Original Sin in the next big Marvel Event coming to Marvel with the Watcher Uatu being murdered (supposedly by a Marvel hero) and it looks like there will be some mini-series coming out of it that will delve back into the history of Marvel Comics and look at some of the “original sin” of some Marvel Heroes. Reported on USA Today:
The Marvel Comics event series Original Sin is promising the revelation of several important secrets when it begins next month, but this one is a doozy if true: Is Tony Stark responsible for creating the Hulk?
That’s the driving question of the four-issue tie-in miniseries Original Sin: Iron Man vs. Hulk, beginning with an issue 3.1 in June by Indestructible Hulk writer Mark Waid and Iron Man scribe Kieron Gillen.
“Original Sin reveals a deeply buried secret shared by Tony Stark and Bruce Banner that dates back to the fateful gamma-bomb explosion that created the Hulk,” says Marvel editor in chief Axel Alonso. “After this, all bets are off between Iron Man and the Hulk. There is no going back. There’s only manning up and facing the consequences.”
Original Sin revolves around the murder of the all-seeing Uatu the Watcher in his lunar headquarters and the manhunt for the killer before all his secrets get out. However, whomever offed the Watcher also stole his eyes, which contain all the history that’s ever happened in the Marvel Universe, and an incident occurs where knowledge is exposed about several superheroes.
The possible connection between Stark and the day that changed Bruce Banner’s life is one that comes to light, and both men team up for an investigation to explore the truth as they dig into what Stark was up to at the time as well as both men’s pasts and presents.
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Bruce Banner and Tony Stark are in for an emotional roller coaster, courtesy of Mark Waid and Kieron Gillen.(Photo: JG Jones/Marvel Comics)
The ultimate answer is “quite surprising,” Waid says, “and it’s not what not you would expect but neither is it a cheat.”
The story also speaks to the core of the characters, according to Gillen.
It dips into the prehistory, friendship and rivalry of the two guys, the writer adds. “At the same time, it’s absolutely delineating their characters and saying a lot about them.”
Of course, Gillen considers even the question mark of the central story enough to spark an abundance of emotions, from Tony’s possible guilt about the revelation to Bruce’s anger, since he’s had the Hulk hanging over his head like a muscular green sword of Damocles for so long.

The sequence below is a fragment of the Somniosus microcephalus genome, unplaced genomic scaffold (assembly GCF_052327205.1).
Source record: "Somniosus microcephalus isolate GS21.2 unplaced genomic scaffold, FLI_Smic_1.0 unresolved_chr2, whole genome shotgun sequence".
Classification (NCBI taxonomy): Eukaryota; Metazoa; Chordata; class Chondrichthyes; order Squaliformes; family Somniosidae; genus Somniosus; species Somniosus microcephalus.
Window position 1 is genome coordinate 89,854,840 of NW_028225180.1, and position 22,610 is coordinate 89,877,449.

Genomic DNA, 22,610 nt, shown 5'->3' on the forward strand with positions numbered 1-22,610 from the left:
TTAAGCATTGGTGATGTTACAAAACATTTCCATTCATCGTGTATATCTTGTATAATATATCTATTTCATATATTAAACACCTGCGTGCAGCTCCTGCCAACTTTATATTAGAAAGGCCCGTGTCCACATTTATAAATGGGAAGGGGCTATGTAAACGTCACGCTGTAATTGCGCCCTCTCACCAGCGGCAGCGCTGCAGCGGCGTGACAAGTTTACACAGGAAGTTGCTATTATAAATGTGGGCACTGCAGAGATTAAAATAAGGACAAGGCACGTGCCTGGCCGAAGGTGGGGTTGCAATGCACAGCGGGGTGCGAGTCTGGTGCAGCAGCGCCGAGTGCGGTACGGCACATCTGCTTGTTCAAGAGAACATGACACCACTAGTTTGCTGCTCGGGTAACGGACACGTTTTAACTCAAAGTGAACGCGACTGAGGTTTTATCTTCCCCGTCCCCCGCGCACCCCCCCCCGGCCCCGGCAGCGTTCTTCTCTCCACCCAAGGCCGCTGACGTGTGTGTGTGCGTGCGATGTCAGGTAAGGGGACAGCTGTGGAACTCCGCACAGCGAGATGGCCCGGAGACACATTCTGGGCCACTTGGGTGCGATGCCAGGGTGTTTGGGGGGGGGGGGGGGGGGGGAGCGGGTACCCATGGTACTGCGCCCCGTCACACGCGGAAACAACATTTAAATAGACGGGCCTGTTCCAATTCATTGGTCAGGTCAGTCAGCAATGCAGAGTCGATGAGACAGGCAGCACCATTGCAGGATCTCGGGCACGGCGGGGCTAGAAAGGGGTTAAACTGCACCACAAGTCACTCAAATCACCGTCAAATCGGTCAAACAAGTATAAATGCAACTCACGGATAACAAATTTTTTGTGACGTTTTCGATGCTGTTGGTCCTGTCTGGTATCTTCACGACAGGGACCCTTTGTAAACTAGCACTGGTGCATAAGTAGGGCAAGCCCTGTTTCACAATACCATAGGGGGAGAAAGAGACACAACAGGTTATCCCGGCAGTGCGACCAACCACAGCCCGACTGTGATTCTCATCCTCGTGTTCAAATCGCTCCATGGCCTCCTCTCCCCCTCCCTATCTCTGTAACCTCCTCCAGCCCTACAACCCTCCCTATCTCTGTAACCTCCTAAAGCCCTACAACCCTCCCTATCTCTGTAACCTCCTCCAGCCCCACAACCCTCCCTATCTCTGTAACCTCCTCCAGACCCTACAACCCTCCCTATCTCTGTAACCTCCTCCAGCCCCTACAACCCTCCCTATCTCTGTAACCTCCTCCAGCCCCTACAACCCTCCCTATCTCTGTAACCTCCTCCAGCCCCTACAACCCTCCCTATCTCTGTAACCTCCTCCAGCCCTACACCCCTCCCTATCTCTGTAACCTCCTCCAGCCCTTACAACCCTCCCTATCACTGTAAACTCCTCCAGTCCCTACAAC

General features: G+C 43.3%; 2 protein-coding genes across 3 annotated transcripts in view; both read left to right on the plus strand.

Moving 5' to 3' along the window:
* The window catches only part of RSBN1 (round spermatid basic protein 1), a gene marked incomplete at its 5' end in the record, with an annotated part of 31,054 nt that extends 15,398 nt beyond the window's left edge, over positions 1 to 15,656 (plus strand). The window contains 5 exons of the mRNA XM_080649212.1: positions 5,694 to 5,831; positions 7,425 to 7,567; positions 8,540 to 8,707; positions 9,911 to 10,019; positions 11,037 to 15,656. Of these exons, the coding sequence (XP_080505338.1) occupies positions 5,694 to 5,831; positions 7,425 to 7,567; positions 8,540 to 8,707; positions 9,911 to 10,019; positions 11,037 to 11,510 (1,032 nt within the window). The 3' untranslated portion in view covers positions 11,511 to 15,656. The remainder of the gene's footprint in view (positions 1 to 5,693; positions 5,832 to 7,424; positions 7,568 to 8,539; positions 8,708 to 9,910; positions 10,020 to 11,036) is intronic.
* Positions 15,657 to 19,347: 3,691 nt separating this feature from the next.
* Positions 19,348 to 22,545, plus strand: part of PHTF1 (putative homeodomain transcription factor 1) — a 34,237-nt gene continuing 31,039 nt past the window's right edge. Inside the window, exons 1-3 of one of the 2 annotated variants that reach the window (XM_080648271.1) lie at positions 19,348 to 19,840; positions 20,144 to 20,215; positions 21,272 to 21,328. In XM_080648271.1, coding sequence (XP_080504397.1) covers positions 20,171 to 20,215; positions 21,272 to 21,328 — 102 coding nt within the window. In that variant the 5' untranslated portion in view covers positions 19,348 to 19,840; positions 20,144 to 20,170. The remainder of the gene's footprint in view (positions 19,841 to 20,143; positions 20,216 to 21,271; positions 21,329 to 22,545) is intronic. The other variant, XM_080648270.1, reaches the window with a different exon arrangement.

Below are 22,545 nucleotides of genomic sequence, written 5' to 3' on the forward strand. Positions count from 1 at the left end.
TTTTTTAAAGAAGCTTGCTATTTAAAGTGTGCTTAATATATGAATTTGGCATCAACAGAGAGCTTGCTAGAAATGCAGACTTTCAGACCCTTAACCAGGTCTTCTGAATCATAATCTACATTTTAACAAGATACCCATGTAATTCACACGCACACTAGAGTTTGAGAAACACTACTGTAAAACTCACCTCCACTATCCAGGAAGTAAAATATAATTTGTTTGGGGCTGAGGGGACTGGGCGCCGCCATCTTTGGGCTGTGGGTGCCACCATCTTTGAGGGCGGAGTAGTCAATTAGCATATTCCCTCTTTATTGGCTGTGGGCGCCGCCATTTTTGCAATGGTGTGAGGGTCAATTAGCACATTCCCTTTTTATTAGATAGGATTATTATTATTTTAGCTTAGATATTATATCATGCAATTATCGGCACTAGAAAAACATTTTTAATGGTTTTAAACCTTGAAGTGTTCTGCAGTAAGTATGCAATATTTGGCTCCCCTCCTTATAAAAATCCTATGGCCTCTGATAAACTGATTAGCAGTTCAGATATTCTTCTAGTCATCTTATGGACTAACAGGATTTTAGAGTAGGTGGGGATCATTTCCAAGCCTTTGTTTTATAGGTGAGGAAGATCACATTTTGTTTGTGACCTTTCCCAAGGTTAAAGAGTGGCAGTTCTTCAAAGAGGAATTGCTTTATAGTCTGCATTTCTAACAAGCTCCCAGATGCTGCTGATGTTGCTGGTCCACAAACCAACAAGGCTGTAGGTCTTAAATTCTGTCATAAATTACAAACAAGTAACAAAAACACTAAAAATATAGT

Their relationship will change as they go through the investigation, Gillen says. “This is going to be the proverbial emotional roller coaster. These are not unemotional men.”
Adds Waid: “Neither is Banner a terribly forgiving human being if he feels like he’s been wronged. He may be, but the Hulk is about as forgiving as a hurricane.”
He also compares the tale to HBO’s True Detective: It’s “a really screwed-up emotional journey” with two partners unearthing a lot of creepy, dark secrets they’re unprepared for when it comes to the consequences.
Plus, there is the potential third investigator — when dealing with such sensitive material, Stark has to worry a little about his partner turning into a natural disaster and smashing stuff.
“It’s safe to say that a lot of this story is Tony trying to dive deep into this investigation and yet be careful about what he shares with Bruce,” Waid says. “You never know with Bruce what’s going to set him off.”
Gillen feels that the Original Sin series focuses on what makes Marvel characters special, and that it’s ultimately about both Iron Man and Hulk, among others, overcoming their failings.
On some level with DC Comics superheroes, Gillen says, “the world is the problem in many ways. They’re trying to make sure paradise returns. Batman was fine until his parents were killed.
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Both Iron Man and Hulk will have to overcome their failings in “Original Sin.”(Photo: JG Jones/Marvel Comics)
“But with Marvel, as well as wanting to make the better world, there’s a sense that on some level they are the problem as well, as big a problem as anything else.”
Stark has actually had a bunch thrown at him lately in Gillen’s monthly series, including the revelation that he was adopted and has a long-lost brother in the form of Arno Stark.
Waid admits those recent events informed his and Gillen’s story, and instead of making him a victim again, they want to use Original Sin to show Stark in a surprisingly and unexpectedly positive light.
“Even given the question on the table, there is sill something very heroic about the decisions he makes in this story,” Waid says.
“It’s easy to write a cynical story where you find out that there’s an original sin and somebody’s done something wrong. It’s easy to reveal something dark about a character, but the hard part — and to me the most rewarding part — is to try to figure out a way in which that helps define them as a hero rather than just tarnishes them.”